That gap is narrowing rapidly. The black/white spending ratio was 18:1 in 1969 and by 1990 it was 4:1. Income - directly related to apartheid laws that preserved jobs for whites - still shows a marked discrepancy. In 1990 per capita income for blacks was pounds 32 a month, while for whites it was pounds 260 a month.

Perhaps the most poignant and telling statistic of apartheid is the infant mortality causes, which show that most black children die from water-borne diseases. Most white children die from swimming-pool accidents.

PROMOTED VIDEO
Have you tried new the Independent Digital Edition apps?
News
ebooksAn evocation of the conflict through the eyes of those who lived through it
News
REX/Eye Candy
science
News
A photo of Charles Belk being detained by police on Friday 22 August
news
News
i100
Sport
Alexis Sanchez celebrates after scoring his first goal for Arsenal in the Champions League qualifier against Besiktas
sportChilean's first goal for the club secures place in draw for Champions League group stages
Arts and Entertainment
Amis: 'The racial situation in the US is as bad as it’s been since the Civil War'
booksAuthor says he might come back across Atlantic after all
Extras
indybest
Life and Style
Google Doodle celebrates the 200th birthday of Irish writer Sheridan Le Fanu
tech
Arts and Entertainment
Vinyl demand: a factory making the old-style discs
musicManufacturers are struggling to keep up with the resurgence in vinyl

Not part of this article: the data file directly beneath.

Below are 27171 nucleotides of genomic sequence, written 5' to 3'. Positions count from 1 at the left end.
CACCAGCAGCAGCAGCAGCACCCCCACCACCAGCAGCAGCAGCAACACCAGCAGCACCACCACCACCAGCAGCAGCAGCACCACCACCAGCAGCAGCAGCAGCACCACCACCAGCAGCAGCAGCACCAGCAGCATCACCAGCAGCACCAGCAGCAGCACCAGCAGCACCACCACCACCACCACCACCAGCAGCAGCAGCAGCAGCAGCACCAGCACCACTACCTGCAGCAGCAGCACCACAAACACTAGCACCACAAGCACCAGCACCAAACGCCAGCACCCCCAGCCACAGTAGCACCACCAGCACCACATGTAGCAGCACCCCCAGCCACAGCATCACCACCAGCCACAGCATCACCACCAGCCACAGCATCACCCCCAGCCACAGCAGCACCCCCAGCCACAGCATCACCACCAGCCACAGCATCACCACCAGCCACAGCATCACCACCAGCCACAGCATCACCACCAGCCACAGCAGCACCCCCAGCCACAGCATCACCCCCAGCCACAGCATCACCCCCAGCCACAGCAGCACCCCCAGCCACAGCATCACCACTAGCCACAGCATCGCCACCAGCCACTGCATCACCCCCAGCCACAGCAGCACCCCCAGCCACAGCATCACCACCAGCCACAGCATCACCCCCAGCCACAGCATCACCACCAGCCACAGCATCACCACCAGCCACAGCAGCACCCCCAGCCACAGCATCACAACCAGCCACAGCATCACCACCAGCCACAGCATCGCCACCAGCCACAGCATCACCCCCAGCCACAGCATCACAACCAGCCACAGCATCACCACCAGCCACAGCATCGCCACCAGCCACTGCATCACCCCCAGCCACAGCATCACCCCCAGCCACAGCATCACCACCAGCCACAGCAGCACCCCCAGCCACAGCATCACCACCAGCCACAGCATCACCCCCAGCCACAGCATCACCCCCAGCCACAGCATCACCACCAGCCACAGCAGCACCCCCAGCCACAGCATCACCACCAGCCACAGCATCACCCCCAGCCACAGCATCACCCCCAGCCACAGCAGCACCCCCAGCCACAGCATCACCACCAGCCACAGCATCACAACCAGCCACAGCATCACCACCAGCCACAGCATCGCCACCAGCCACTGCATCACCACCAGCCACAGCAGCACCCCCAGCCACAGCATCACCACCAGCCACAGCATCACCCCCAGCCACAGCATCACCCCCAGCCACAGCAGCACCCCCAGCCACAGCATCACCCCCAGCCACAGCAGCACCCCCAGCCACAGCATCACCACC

News
i100
News
In Eternal Sunshine of the Spotless Mind Jim Carrey and Kate Winslett medically erase each other from their memories
scienceTechnique successfully used to ‘reverse’ bad memories in rodents could be used on trauma victims
Arts and Entertainment
Singer Pixie Lott will take part in Strictly Come Dancing 2014, the BBC has confirmed
tv
Independent
Travel Shop
the manor
Up to 70% off luxury travel
on city breaks Find out more
santorini
Up to 70% off luxury travel
on chic beach resorts Find out more
sardina foodie
Up to 70% off luxury travel
on country retreats Find out more
Latest stories from i100
Have you tried new the Independent Digital Edition apps?
Independent Dating
and  

By clicking 'Search' you
are agreeing to our
Terms of Use.

iJobs Job Widget
iJobs General

C# Developer (C#, ASP.NET Developer, SQL, MVC, WPF, Real-Time F

£40000 - £48000 per annum + benefits+bonus+package: Harrington Starr: C# Devel...

C# Swift Payment Developer (C#, ASP.NET, .NET, MVC, Authorize.N

£45000 - £60000 per annum + benefits+bonus+package: Harrington Starr: C# Swift...

Front-End Developer (JavaScript, HTML5, CSS3, C#, GUI)

£55000 - £70000 per annum + Benefits + Bonus: Harrington Starr: Front-End Deve...

Graduate C# Developer (.NET, WPF, SQL, Agile, C++) - London

£30000 - £40000 per annum + Benefits + Bonus: Harrington Starr: Graduate C# De...

Day In a Page

Israel-Gaza conflict: No victory for Israel despite weeks of death and devastation

Robert Fisk: No victory for Israel despite weeks of devastation

Palestinians have won: they are still in Gaza, and Hamas is still there
Mary Beard writes character reference for Twitter troll who called her a 'slut'

Unlikely friends: Mary Beard and the troll who called her a ‘filthy old slut’